WikiLeaks founder Julian Assange on Thursday accused the CIA of "devastating incompetence" for failing to protect its hacking secrets and said he would work with tech companies to develop fixes for them.
"This is a historic act of devastating incompetence, to have created such an arsenal and then stored it all in one place," Assange said.
"It is impossible to keep effective control of cyber weapons... If you build them, eventually you will lose them," Assange said.
Assange was speaking in a press conference streamed live from Ecuador's embassy in London, where he has been living as a fugitive from justice since 2012.
He said his anti-secrecy website had "a lot more information" about the Central Intelligence Agency's hacking operation but would hold off on publishing it until WikiLeaks had spoken to tech manufacturers.
"We have decided to work with them to give them some exclusive access to the additional technical details we have so fixes can be developed and then pushed out.
"Once this material is effectively disarmed by us we will publish additional details about what has been occurring," he added.
- CIA questions Assange 'integrity' -
On Tuesday, WikiLeaks published nearly 9,000 documents it said were part of a huge trove leaked from the CIA, describing it as the largest ever publication of secret intelligence materials.
"This extraordinary collection, which amounts to more than several hundred million lines of code, gives its possessor the entire hacking capacity of the CIA," it said.
In Washington, the CIA, hit hard by the apparent leak of much of its cyber-spying arsenal, defended itself while criticizing the WikiLeaks founder.
"As we've said previously, Julian Assange is not exactly a bastion of truth and integrity," said spokeswoman Heather Fritz Horniak.
"Despite the efforts of Assange and his ilk, CIA continues to aggressively collect foreign intelligence overseas to protect America from terrorists, hostile nation states and other adversaries."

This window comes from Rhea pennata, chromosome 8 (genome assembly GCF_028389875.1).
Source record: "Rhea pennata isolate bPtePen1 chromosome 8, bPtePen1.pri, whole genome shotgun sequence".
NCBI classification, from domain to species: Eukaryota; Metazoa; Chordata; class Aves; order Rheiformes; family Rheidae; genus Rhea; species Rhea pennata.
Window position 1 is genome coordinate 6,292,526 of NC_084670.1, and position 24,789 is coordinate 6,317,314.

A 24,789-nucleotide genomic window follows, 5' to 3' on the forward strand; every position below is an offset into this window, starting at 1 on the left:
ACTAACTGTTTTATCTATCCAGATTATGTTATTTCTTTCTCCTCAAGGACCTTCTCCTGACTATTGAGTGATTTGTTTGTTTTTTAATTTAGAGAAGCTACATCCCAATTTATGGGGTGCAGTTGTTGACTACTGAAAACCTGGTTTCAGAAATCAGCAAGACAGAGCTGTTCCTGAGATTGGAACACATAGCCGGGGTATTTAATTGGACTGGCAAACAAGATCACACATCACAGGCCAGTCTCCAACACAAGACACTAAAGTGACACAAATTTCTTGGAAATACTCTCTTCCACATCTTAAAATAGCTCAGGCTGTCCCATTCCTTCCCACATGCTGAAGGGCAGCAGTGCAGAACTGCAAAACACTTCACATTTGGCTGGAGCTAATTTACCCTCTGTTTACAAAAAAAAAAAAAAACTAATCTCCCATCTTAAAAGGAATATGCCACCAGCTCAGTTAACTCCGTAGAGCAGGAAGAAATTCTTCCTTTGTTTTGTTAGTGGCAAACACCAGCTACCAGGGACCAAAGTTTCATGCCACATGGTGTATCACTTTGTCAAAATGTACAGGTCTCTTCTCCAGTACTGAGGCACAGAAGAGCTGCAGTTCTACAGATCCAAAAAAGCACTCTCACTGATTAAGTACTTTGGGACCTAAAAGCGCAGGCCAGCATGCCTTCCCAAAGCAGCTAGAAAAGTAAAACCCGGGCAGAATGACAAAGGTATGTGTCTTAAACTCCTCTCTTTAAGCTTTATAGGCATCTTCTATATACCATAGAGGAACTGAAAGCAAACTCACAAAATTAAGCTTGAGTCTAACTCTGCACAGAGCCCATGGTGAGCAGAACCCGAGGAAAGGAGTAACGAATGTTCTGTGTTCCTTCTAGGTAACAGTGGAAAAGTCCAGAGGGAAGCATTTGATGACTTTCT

- Assange: CIA was 'careless' -
The documents showed that CIA hackers can turn a TV into a listening device, bypass popular encryption apps, and possibly control one's car.
Most experts believe the materials to be genuine, and US media said Wednesday that the Federal Bureau of Investigation is opening a criminal probe into the leak.
The investigation could focus on whether the CIA was sloppy in its controls, or, as The Washington Post reported, it could be "a major mole hunt" for a malicious leaker or turncoat inside the agency.
WikiLeaks itself said the documents, hacking tools and code came from an archive that had circulated among US government hackers and private contractors.
"The CIA has been so careless to produce this material. So do various cyber mafia already have it? Do foreign intelligence agencies already have it? It's quite possible numerous people already might have it," Assange said.
WikiLeaks has stunned the US government with a series of publications of top secret political, diplomatic and intelligence materials in recent years.
The CIA on Wednesday accused the group of endangering Americans, helping US rivals and hampering the fight against terror threats through its leaks.
"The American public should be deeply troubled by any WikiLeaks disclosure designed to damage the intelligence community's ability to protect America against terrorists and other adversaries."
"Such disclosures not only jeopardise US personnel and operations, but also equip our adversaries with tools and information to do us harm," Horniak said.
While refusing to confirm the authenticity of the documents WikiLeaks published, Horniak stressed that hacking is a normal part of its mission "to be innovative, cutting-edge, and the first line of defence in protecting this country from enemies abroad."